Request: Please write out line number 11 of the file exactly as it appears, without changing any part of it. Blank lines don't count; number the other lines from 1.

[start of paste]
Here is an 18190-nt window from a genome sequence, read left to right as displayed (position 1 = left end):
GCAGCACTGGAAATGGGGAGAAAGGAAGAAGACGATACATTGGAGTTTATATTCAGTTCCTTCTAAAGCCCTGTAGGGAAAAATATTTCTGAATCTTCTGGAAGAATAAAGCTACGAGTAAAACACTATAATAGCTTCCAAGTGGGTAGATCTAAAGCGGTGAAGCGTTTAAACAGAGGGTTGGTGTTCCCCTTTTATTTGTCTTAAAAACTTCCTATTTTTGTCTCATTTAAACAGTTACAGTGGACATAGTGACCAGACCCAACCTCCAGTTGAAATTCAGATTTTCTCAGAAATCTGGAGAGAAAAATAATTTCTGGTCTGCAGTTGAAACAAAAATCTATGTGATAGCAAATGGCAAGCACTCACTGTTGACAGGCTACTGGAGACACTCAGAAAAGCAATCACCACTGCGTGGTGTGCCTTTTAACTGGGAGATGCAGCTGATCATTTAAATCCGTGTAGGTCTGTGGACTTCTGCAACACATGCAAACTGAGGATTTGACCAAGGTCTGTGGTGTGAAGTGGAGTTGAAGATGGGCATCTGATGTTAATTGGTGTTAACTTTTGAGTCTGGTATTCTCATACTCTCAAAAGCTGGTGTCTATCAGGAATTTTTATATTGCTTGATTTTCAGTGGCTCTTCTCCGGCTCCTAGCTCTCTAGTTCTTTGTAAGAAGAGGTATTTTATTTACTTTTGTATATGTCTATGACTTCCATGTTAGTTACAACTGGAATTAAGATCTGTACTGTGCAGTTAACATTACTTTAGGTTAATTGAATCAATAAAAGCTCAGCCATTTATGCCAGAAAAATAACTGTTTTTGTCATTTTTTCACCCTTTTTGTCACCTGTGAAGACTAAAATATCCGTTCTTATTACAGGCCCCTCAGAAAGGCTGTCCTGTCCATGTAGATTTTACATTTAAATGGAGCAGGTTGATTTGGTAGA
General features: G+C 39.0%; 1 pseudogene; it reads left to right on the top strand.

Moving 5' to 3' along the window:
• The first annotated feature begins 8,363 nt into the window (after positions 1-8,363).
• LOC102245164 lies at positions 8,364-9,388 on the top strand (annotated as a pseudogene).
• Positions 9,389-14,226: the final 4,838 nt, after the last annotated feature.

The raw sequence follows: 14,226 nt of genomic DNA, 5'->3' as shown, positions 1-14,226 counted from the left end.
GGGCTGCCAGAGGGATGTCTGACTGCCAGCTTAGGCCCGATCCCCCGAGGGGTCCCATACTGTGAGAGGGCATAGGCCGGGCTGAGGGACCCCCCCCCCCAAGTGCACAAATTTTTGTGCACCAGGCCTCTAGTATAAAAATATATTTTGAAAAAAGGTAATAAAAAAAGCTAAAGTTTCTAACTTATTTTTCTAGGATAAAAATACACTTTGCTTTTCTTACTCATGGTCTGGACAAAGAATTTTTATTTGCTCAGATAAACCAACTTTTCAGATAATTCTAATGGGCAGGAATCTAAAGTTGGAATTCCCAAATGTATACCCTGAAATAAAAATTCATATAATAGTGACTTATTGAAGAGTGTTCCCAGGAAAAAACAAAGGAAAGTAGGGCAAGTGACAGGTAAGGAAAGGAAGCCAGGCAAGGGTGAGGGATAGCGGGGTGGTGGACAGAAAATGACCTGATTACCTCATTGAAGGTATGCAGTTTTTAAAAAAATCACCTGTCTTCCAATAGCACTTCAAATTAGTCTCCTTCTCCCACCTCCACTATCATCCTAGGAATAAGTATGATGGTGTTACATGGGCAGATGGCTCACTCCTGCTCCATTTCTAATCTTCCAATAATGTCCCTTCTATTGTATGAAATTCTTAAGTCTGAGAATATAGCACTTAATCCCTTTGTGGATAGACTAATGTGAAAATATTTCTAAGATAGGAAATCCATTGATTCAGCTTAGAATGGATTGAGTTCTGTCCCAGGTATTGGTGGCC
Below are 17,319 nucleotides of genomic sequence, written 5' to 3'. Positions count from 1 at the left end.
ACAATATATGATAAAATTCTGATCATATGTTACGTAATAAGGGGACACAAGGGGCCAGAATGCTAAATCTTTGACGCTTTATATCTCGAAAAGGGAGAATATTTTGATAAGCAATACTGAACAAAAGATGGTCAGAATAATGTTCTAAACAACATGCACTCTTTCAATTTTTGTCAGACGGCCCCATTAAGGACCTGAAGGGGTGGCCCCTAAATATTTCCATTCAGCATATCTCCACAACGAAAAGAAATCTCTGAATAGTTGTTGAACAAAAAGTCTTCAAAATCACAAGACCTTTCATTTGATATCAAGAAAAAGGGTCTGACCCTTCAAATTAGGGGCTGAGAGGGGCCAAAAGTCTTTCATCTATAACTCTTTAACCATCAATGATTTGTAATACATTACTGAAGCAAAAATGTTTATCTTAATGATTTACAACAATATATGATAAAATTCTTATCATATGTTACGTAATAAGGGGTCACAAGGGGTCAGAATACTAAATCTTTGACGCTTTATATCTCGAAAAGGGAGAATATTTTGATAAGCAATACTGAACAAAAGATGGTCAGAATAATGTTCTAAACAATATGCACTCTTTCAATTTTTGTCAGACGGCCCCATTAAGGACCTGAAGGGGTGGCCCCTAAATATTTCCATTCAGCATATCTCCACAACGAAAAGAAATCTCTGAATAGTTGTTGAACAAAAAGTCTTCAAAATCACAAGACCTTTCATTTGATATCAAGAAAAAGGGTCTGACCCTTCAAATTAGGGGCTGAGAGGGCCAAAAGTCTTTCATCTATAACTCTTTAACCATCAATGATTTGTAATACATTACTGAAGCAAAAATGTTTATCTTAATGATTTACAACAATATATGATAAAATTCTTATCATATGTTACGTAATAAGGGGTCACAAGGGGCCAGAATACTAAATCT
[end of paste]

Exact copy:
ACAATATATGATAAAATTCTGATCATATGTTACGTAATAAGGGGACACAAGGGGCCAGAATGCTAAATCTTTGACGCTTTATATCTCGAAAAGGGAGAATATTTTGATAAGCAATACTGAACAAAAGATGGTCAGAATAATGTTCTAAACAACATGCACTCTTTCAATTTTTGTCAGACGGCCCCATTAAGGACCTGAAGGGGTGGCCCCTAAATATTTCCATTCAGCATATCTCCACAACGAAAAGAAATCTCTGAATAGTTGTTGAACAAAAAGTCTTCAAAATCACAAGACCTTTCATTTGATATCAAGAAAAAGGGTCTGACCCTTCAAATTAGGGGCTGAGAGGGGCCAAAAGTCTTTCATCTATAACTCTTTAACCATCAATGATTTGTAATACATTACTGAAGCAAAAATGTTTATCTTAATGATTTACAACAATATATGATAAAATTCTTATCATATGTTACGTAATAAGGGGTCACAAGGGGTCAGAATACTAAATCTTTGACGCTTTATATCTCGAAAAGGGAGAATATTTTGATAAGCAATACTGAACAAAAGATGGTCAGAATAATGTTCTAAACAATATGCACTCTTTCAATTTTTGTCAGACGGCCCCATTAAGGACCTGAAGGGGTGGCCCCTAAATATTTCCATTCAGCATATCTCCACAACGAAAAGAAATCTCTGAATAGTTGTTGAACAAAAAGTCTTCAAAATCACAAGACCTTTCATTTGATATCAAGAAAAAGGGTCTGACCCTTCAAATTAGGGGCTGAGAGGGCCAAAAGTCTTTCATCTATAACTCTTTAACCATCAATGATTTGTAATACATTACTGAAGCAAAAATGTTTATCTTAATGATTTACAACAATATATGATAAAATTCTTATCATATGTTACGTAATAAGGGGTCACAAGGGGCCAGAATACTAAATCT